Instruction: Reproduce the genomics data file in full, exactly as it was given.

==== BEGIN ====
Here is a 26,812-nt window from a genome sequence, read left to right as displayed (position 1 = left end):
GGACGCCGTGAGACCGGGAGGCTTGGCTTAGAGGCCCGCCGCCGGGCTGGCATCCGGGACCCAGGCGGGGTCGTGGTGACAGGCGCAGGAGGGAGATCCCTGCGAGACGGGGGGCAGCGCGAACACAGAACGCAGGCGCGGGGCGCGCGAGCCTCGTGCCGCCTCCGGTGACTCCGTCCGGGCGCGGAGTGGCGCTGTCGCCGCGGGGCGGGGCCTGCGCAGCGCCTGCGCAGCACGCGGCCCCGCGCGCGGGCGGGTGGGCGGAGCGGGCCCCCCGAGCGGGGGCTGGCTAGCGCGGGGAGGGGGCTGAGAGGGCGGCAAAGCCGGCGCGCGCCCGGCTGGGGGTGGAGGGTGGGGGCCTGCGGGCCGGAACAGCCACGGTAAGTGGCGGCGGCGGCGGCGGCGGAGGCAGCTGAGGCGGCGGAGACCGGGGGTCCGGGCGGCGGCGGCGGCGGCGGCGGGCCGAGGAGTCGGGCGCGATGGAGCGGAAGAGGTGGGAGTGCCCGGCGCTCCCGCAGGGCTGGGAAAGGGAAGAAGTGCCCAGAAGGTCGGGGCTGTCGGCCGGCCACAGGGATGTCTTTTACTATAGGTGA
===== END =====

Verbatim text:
Here is a 26,812-nt window from a genome sequence, read left to right as displayed (position 1 = left end):
GGACGCCGTGAGACCGGGAGGCTTGGCTTAGAGGCCCGCCGCCGGGCTGGCATCCGGGACCCAGGCGGGGTCGTGGTGACAGGCGCAGGAGGGAGATCCCTGCGAGACGGGGGGCAGCGCGAACACAGAACGCAGGCGCGGGGCGCGCGAGCCTCGTGCCGCCTCCGGTGACTCCGTCCGGGCGCGGAGTGGCGCTGTCGCCGCGGGGCGGGGCCTGCGCAGCGCCTGCGCAGCACGCGGCCCCGCGCGCGGGCGGGTGGGCGGAGCGGGCCCCCCGAGCGGGGGCTGGCTAGCGCGGGGAGGGGGCTGAGAGGGCGGCAAAGCCGGCGCGCGCCCGGCTGGGGGTGGAGGGTGGGGGCCTGCGGGCCGGAACAGCCACGGTAAGTGGCGGCGGCGGCGGCGGCGGAGGCAGCTGAGGCGGCGGAGACCGGGGGTCCGGGCGGCGGCGGCGGCGGCGGCGGGCCGAGGAGTCGGGCGCGATGGAGCGGAAGAGGTGGGAGTGCCCGGCGCTCCCGCAGGGCTGGGAAAGGGAAGAAGTGCCCAGAAGGTCGGGGCTGTCGGCCGGCCACAGGGATGTCTTTTACTATAGGTGA